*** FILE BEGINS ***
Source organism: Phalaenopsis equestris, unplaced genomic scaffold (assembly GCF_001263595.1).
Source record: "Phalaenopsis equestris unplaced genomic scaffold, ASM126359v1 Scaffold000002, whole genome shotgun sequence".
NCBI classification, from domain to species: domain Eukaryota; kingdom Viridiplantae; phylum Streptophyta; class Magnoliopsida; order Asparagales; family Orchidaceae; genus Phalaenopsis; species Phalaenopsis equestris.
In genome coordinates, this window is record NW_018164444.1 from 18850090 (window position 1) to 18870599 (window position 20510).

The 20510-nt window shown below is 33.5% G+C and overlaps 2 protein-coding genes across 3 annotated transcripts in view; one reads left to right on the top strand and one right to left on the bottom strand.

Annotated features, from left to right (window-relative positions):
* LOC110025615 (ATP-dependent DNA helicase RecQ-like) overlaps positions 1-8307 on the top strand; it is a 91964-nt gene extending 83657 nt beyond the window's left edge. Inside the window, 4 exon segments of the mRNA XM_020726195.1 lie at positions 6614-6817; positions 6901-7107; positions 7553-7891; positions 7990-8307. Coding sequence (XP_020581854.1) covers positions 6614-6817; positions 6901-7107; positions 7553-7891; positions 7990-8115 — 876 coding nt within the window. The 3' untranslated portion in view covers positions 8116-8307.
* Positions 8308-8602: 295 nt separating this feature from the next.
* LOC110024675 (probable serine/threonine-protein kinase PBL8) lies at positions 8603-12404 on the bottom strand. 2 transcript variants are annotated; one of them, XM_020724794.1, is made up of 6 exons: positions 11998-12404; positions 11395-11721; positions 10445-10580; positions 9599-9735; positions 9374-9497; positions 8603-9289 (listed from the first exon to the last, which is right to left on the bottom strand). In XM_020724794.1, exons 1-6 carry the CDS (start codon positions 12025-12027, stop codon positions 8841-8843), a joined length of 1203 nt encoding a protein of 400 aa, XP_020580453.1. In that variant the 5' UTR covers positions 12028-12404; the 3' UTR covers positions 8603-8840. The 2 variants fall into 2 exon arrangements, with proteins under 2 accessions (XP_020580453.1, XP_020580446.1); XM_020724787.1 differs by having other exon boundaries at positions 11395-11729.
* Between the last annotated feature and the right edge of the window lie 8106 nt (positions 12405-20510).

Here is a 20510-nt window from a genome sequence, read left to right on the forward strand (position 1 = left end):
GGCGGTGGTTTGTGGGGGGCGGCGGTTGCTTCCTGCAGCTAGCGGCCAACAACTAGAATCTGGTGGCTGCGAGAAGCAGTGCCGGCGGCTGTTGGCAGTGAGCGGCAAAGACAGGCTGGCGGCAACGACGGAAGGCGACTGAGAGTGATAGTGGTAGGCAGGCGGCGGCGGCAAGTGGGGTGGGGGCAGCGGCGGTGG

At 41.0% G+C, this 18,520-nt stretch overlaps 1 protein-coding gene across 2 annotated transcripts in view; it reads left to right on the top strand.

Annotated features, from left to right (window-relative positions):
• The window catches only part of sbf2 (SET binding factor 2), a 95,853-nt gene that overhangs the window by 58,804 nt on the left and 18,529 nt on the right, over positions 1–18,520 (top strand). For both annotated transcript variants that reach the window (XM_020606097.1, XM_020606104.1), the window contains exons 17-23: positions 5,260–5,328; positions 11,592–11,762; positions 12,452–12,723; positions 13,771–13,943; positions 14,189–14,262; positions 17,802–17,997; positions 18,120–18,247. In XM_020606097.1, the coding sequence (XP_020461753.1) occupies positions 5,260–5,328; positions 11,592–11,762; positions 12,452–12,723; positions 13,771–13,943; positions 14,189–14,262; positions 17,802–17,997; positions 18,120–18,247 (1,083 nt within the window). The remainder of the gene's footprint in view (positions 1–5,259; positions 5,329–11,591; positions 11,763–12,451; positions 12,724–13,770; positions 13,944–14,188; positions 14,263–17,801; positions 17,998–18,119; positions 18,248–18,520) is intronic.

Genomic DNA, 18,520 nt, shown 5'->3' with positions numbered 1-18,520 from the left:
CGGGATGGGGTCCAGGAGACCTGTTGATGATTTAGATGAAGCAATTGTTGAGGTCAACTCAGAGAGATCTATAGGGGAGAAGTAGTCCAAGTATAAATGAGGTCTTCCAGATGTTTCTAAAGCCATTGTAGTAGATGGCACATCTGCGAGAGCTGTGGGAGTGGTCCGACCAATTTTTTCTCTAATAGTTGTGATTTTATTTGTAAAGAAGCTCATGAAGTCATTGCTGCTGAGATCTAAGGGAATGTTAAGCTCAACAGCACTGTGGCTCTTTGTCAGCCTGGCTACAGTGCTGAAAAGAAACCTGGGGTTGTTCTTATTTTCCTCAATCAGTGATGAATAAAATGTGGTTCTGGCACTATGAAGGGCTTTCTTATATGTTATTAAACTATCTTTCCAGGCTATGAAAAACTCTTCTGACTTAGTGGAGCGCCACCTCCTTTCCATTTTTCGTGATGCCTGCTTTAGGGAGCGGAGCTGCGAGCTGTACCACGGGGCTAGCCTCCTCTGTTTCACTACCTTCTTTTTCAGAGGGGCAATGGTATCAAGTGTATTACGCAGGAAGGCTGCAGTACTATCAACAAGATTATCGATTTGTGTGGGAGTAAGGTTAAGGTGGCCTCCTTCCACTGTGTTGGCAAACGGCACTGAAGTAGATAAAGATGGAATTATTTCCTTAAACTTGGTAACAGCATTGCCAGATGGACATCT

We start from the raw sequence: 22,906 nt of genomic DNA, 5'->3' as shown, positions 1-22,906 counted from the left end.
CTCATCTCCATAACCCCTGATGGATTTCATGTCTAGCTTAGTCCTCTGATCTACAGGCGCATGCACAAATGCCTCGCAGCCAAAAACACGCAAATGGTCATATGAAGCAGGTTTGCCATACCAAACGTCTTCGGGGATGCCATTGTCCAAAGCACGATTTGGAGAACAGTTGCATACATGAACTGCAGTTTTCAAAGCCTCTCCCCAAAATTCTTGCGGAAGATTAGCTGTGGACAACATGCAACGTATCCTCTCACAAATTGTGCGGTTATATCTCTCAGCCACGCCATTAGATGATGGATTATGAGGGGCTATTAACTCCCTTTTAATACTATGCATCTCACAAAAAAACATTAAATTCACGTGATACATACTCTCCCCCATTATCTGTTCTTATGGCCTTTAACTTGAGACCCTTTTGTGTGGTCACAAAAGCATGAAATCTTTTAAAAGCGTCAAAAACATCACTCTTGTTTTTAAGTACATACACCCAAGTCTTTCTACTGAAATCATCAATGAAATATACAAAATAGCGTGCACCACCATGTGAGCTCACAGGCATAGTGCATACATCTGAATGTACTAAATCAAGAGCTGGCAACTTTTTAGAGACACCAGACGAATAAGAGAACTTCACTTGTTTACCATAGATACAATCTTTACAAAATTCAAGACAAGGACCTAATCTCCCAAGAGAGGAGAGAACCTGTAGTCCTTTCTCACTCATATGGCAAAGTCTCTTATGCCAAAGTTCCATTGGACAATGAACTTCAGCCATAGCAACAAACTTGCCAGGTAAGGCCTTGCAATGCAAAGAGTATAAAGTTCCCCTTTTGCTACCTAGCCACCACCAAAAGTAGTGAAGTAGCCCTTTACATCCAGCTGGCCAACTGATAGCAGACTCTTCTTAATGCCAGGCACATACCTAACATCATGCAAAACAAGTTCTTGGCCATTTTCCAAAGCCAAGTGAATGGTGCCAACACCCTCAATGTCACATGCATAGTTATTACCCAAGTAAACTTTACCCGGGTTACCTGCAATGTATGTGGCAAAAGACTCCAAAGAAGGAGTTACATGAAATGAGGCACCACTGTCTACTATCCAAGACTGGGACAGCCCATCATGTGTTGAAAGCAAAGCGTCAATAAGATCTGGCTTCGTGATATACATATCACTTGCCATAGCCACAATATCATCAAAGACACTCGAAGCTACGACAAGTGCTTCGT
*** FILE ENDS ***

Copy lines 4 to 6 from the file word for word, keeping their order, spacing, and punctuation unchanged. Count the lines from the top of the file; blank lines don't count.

In genome coordinates, this window is record NW_018164444.1 from 18850090 (window position 1) to 18870599 (window position 20510).

The 20510-nt window shown below is 33.5% G+C and overlaps 2 protein-coding genes across 3 annotated transcripts in view; one reads left to right on the top strand and one right to left on the bottom strand.

Annotated features, from left to right (window-relative positions):